ISSUES OF FAITH: Six different meanings of ‘spirit’

“SPIRIT” AND “SPIRITUAL” are slippery words, largely because they are used in so many ways.

Here are six different ways we commonly speak of “spirit” or the “spiritual dimension of life”:

1) “Spirit” as the animating principle of life.

First, “spirit” is a word we use to refer to the dynamic, activating dimension of living beings; without spirit, there is no life.

From ancient times, spirit, as the animating life-principle, has been connected with the breath, for breath is that which is moving and dynamic in a being.

So long as a creature is breathing, it is alive. When the breath stops, the body grows cold; it is no longer alive or animated; its “spirit,” we say, has departed.

Because of this common experience, the words for “spirit” in many languages are connected with breath: in Hebrew, “spirit” is “ru’ach,” whose root means “breath”; in Greek, “pnuema” has to do with breath, as does the Latin “spiritus” and the German “Geist.”

Vitality or lack thereof

As the principle that makes one alive, a person full of vitality and life may be said to be “spirited” or “inspired.” Lacking such vitality, a person is “dispirited.”

Thus, a “spiritual life” or a “life of the spirit” has a lot to do with paying attention to what keeps one vital and alive.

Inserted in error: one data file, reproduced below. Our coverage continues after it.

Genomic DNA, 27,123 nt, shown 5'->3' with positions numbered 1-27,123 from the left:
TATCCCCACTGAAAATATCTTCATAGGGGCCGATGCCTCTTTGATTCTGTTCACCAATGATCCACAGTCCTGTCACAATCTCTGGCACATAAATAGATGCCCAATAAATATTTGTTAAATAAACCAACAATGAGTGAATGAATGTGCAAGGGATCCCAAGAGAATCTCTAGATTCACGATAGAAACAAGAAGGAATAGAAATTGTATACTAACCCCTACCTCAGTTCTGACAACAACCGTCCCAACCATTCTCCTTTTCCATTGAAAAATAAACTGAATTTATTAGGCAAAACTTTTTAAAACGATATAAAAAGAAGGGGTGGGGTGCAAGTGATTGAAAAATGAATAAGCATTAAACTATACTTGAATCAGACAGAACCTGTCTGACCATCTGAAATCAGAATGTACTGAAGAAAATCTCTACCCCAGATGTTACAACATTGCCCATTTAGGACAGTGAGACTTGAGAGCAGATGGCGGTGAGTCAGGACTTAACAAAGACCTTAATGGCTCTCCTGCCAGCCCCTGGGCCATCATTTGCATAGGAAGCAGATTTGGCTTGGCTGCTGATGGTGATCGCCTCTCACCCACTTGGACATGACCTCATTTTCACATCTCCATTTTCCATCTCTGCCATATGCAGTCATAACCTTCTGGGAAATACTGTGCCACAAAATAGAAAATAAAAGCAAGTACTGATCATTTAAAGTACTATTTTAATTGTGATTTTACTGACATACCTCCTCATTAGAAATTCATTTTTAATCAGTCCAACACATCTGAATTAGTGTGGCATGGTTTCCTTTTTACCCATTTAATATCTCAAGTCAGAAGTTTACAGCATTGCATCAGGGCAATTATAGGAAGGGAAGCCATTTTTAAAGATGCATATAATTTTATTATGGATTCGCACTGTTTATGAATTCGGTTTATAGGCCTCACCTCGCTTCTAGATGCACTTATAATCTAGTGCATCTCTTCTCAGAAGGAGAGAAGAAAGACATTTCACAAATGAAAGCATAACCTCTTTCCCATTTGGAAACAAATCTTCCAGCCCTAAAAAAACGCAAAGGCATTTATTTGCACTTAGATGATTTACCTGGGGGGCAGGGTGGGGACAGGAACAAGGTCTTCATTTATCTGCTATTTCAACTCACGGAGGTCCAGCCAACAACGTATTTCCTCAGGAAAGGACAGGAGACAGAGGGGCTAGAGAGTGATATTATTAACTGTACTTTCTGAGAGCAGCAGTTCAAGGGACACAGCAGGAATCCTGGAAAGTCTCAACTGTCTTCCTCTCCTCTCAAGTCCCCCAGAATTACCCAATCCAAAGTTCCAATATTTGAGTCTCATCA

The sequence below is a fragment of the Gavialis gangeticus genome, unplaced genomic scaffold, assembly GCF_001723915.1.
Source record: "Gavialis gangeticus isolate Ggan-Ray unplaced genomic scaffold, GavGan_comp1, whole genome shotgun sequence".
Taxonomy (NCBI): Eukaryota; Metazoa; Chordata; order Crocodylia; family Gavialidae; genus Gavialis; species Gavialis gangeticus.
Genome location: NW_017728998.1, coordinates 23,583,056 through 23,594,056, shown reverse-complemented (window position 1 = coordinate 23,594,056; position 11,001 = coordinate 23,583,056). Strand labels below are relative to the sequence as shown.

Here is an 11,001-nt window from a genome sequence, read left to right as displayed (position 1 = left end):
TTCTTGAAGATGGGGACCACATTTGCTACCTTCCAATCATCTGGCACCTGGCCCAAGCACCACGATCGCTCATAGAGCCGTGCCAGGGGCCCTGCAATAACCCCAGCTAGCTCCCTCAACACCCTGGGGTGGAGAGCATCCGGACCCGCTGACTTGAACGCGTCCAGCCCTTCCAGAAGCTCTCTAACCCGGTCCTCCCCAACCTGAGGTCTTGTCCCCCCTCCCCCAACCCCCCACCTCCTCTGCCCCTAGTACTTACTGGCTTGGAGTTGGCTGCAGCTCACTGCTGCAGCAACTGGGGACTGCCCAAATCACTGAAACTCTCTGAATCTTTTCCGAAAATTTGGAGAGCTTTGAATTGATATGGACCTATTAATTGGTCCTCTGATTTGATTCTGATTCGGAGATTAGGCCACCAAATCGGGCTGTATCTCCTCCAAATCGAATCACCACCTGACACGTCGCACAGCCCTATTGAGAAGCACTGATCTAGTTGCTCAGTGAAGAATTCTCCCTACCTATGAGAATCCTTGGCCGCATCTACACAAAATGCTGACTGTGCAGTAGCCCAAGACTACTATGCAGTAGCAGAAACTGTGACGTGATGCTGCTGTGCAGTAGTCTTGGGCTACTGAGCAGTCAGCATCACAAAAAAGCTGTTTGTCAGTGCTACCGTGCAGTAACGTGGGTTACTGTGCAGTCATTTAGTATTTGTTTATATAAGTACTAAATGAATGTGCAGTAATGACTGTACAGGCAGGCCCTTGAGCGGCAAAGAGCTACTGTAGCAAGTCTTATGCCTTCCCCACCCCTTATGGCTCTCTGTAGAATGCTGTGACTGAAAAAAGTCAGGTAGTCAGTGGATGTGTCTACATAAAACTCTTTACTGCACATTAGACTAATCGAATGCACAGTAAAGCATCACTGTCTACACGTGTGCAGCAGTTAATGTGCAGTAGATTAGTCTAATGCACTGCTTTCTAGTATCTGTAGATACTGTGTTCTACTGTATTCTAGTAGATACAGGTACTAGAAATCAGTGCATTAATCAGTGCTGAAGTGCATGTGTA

2) “Spirit” as the non-material side of reality.

A second understanding of “spirit” is as the non-material side of life.

Throughout history, we humans have found it helpful and even necessary to conceptualize life with two basic terms, not just one.

It’s not been enough to speak of material reality only; it’s felt that there’s something more than the physical, concrete stuff available to our five senses; there’s a non-material dimension that we speak of as the “spiritual” dimension.

But how to get a handle on it, since it’s nonphysical and unavailable to the five senses in a direct way?

And how are these “material” and “spiritual” dimensions related to each other? Is the invisible, spiritual dimension the source of the visible, material dimension, or is the material dimension the source of spiritual dimension, or are they two inseparable poles of one larger reality — “matter” as the physical or outward expression of “spirit,” “spirit” as the animating or inward expression of “matter”?

3) “Spirit” as a “spirit world” or a “world of spirits.”

A third understanding of the spiritual dimension has to do with a kind of “spiritual world” or a “world of spirits.”

This is the realm populated by gods and goddesses, demons and devils, angels and archangels, souls of the departed, ghosts and fairy tale figures, sprites and gnomes and nymphs and elves and leprechauns — spirits of all sorts.

But what status to give these “spirits”? Are there, in fact, “spiritual beings” that exist but without material form?

The tendency with the coming of science is either to completely reject this realm, for which it is difficult to find scientific validation, or to hold onto it literally and dogmatically.